Apple Watch is now part of UnitedHealthcare Motion, a national wearable device program that encourages current participants to achieve nearly 12,000 steps per day*—more than double the number of the average American adult1.
Starting this month, Apple Watch is now available to eligible employer-sponsored program participants, enabling people to use their Apple Watch or shop for a new one. An alternative payment option enables participants to receive and start using Apple Watch (initially paying only tax and shipping) and then apply program earnings toward the purchase price of the device. Participants may be able to own—with a zero balance—Apple Watch after approximately six months of meeting daily walking goals.
UnitedHealthcare Motion provides eligible plan participants access to wearables that may help them earn over $1,000 per year by meeting certain daily walking goals**. Since the program’s inception, participants have collectively walked more than 235 billion steps and earned nearly $38 million in rewards.
The program is part of UnitedHealthcare’s broader effort to provide people with wearables, digital resources and financial incentives that help them take charge of their health, better manage chronic conditions and make care more affordable. These efforts build on UnitedHealthcare’s existing consumer offerings, powered by Rally, which have enabled people to earn more than $1 billion in health-related financial incentives since 2016.
“UnitedHealthcare’s success using wearables, incentives and digital platforms has helped people enhance their well-being, providing support and motivation to stay engaged in their health,” said Rebecca Madsen, chief consumer officer of UnitedHealthcare. “More employers and consumers are adopting wearables and digital platforms as key resources to support them on their journey toward better health.”
Among all eligible UnitedHealthcare Motion participants, more than 45 percent participated in the program—compared to some other employer-sponsored disease-management programs that report 5 percent engagement rates2. Among people who registered their device, 59 percent stayed active for at least six months, a rate higher than gym memberships (29 percent3). Current program participants walk an average of nearly 12,000 steps, or more than twice the approximately 5,200 steps logged by the average American adult1.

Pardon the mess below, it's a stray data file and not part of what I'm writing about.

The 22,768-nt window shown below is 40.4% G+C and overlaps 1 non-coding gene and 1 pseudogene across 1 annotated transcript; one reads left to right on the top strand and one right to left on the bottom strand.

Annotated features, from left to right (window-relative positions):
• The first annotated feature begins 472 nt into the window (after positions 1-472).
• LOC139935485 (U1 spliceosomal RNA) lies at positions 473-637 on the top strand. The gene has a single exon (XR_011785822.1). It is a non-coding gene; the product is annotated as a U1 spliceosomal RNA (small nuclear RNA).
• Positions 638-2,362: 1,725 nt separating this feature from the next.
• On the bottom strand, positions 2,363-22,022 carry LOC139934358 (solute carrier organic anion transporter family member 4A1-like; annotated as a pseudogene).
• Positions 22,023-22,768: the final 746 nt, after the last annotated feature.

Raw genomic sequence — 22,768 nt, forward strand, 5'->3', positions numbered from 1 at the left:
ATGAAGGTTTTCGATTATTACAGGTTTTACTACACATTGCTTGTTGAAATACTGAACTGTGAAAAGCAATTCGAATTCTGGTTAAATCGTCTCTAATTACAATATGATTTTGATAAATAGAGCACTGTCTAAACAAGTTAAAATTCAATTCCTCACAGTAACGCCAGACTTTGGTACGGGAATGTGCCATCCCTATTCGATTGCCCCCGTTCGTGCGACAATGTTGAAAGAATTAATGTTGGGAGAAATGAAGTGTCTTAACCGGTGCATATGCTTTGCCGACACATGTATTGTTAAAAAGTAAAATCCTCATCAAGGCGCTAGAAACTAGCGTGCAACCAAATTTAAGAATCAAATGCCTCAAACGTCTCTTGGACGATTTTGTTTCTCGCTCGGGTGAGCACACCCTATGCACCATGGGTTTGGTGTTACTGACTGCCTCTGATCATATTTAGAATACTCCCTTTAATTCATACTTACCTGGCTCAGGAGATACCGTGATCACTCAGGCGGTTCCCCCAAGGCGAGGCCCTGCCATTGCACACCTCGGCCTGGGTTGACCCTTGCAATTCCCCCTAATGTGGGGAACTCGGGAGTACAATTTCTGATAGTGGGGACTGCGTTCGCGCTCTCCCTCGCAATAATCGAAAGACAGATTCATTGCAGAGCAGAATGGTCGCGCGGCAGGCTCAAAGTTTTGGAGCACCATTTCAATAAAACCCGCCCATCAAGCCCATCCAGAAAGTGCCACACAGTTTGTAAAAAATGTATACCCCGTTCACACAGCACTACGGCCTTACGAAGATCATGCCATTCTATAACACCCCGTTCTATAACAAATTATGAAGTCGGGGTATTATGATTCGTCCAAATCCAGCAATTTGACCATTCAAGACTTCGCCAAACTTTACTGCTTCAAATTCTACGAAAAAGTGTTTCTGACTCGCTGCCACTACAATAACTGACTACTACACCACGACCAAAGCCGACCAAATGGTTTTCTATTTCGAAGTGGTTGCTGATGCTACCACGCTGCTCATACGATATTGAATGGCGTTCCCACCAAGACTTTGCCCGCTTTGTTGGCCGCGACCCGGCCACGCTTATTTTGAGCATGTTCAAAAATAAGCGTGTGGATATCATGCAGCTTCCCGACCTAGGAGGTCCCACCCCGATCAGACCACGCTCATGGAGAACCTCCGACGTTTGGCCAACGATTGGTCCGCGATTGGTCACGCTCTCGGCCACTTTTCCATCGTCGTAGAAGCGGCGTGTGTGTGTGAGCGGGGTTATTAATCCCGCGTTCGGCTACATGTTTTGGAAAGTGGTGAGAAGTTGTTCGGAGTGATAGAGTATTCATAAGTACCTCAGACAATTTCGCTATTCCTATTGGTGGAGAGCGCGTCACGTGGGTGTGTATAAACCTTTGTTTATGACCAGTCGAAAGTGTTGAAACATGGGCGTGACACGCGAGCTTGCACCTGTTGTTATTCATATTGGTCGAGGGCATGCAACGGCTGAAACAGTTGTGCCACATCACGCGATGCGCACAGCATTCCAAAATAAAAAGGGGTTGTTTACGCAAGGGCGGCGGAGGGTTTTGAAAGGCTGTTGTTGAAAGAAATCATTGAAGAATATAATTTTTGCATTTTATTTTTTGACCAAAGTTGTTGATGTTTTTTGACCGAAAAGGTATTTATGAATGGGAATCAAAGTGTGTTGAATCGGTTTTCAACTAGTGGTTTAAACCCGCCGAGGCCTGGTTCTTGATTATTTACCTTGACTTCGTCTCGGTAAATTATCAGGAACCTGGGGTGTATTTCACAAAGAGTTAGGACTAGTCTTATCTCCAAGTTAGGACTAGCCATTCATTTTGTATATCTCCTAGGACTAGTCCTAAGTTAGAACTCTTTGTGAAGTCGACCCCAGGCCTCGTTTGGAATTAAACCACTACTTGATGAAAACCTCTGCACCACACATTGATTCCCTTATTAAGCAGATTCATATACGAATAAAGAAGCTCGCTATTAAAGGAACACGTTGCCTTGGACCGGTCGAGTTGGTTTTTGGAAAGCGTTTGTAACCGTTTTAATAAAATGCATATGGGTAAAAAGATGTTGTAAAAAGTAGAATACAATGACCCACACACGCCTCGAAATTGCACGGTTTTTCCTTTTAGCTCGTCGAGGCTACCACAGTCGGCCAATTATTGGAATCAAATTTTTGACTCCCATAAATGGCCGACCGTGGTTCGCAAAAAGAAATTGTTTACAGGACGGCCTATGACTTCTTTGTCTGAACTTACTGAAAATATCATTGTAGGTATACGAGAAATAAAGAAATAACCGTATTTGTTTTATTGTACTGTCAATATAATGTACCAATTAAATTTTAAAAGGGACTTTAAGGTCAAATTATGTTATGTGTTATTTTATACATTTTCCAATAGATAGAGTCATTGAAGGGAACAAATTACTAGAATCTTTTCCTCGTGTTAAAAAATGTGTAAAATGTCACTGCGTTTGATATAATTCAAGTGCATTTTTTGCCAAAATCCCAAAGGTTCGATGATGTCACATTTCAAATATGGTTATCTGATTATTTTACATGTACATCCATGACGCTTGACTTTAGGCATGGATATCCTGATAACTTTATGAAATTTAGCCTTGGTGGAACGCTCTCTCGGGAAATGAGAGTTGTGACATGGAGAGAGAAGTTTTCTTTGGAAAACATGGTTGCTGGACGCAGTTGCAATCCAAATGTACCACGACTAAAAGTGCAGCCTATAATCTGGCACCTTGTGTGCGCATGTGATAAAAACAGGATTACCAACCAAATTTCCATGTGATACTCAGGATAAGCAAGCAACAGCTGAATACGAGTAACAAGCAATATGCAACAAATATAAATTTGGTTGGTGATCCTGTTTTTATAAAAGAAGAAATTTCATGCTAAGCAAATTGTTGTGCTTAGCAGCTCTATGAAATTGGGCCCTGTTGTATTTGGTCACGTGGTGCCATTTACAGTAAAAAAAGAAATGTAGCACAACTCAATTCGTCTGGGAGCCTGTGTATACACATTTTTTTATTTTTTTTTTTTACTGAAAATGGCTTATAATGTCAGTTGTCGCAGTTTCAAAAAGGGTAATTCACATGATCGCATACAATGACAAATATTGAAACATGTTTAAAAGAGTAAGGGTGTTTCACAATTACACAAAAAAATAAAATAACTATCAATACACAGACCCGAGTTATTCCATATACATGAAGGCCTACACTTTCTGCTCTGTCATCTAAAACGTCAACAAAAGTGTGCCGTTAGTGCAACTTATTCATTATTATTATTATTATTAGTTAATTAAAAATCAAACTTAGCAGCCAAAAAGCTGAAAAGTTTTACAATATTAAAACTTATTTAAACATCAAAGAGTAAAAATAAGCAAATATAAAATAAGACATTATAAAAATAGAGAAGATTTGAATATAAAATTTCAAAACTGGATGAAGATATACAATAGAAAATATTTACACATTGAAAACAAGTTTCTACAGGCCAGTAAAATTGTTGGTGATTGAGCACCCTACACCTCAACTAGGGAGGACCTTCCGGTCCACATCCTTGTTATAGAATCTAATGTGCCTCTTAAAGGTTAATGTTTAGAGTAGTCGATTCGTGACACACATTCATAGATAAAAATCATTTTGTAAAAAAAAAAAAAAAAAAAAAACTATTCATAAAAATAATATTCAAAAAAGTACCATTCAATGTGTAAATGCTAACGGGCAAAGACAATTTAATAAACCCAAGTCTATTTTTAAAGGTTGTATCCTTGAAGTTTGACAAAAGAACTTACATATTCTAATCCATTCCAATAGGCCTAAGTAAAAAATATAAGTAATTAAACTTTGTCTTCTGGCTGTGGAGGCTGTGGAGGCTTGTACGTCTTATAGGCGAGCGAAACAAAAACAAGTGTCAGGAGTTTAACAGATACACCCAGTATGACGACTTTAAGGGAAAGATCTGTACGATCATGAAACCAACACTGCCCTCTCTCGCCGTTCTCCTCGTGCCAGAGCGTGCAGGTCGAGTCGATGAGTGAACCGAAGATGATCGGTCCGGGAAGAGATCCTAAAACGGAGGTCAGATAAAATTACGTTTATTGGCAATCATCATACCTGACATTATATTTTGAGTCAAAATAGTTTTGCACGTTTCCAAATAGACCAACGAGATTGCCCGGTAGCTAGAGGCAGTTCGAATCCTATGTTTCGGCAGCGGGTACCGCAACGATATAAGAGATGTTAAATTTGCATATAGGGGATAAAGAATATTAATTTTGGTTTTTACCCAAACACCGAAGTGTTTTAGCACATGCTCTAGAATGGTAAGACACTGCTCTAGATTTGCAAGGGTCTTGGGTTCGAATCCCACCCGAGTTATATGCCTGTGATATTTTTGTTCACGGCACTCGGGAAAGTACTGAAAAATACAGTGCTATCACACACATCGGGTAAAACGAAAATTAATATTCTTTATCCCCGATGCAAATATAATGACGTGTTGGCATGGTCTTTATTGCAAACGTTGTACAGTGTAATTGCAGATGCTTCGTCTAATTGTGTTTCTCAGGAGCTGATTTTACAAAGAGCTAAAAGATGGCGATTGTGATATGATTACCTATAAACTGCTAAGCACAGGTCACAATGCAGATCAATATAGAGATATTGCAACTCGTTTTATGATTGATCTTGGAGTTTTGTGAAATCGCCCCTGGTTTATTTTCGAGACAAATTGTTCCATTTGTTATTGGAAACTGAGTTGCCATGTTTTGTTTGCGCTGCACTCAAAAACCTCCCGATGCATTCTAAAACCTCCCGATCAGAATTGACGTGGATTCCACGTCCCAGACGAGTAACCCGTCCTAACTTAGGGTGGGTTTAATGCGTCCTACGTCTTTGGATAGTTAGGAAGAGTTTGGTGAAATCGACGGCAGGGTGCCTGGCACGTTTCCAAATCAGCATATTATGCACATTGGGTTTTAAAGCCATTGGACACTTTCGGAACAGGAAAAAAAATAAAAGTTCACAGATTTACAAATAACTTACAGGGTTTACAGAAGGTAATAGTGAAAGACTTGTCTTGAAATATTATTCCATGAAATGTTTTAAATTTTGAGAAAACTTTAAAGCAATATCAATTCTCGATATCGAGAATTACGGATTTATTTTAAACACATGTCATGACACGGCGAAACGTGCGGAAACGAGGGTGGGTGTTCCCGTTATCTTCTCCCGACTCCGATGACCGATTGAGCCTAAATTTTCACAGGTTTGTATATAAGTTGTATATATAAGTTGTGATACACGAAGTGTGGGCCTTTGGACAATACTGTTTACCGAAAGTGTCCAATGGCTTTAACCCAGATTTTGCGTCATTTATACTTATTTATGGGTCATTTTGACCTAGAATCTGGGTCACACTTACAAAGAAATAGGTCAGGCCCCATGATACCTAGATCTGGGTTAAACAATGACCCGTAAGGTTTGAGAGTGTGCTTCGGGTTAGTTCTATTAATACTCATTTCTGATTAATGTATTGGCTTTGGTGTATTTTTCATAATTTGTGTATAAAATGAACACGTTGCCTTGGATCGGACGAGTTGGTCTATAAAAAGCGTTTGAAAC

The program has been particularly appealing to eligible participants with chronic conditions. People with such a diagnosis are 20 percent more likely to participate, and people who have diabetes are 40 percent more likely to participate than those who do not.
UnitedHealthcare Motion is available to employers with self-funded and fully insured health plans across the country. The program may enable employees to earn up to $4 per day in financial incentives based on achieving FIT goals**:
- Frequency: complete 500 steps within seven minutes six times per day, at least an hour apart;
- Intensity: complete 3,000 steps within 30 minutes; and
- Tenacity: complete 10,000 total steps each day.
Program participants can now use Apple Watch to see how they are tracking against the program’s three daily goals, helping integrate physical activity and engagement with their health plan.
Apple Watch is a health and fitness companion with intelligent coaching features, and water resistance, and now—with Series 4—features a next-generation accelerometer and gyroscope. The program’s FIT targets are set in the UnitedHealthcare Motion app, which integrates with HealthKit to use data from Apple Watch to track daily goals.
*All UnitedHealthcare Motion results based on 2018 internal analysis of program participants
**Financial incentives may be less due to limits under applicable laws.
1 Bassett, David R., Holly R. Wyatt, Helen Thompson, John C. Peters, and James O. Hill. 2010. “Pedometer-Measured Physical Activity and Health Behaviors in U.S. Adults:” Medicine & Science in Sports & Exercise 42 (10): 1819–25. https://doi.org/10.1249/MSS.0b013e3181dc2e54
2Lynch, WD et al. 2006. “Documenting Participation in an Employer-Sponsored Disease Management Program: Selection, Exclusion, Attrition, & Active Engagement as Possible Metrics,” Journal of Occupational and Environmental Medicine. 2006: (48):447-454.
3 Sperandei, S et al. 2016. “Adherence to Physical Activity in an Unsupervised Setting: Explanatory Variables for High Attrition Rates among Fitness Center Members.” Journal of Science and Medicine in Sport 19 (11): 916–20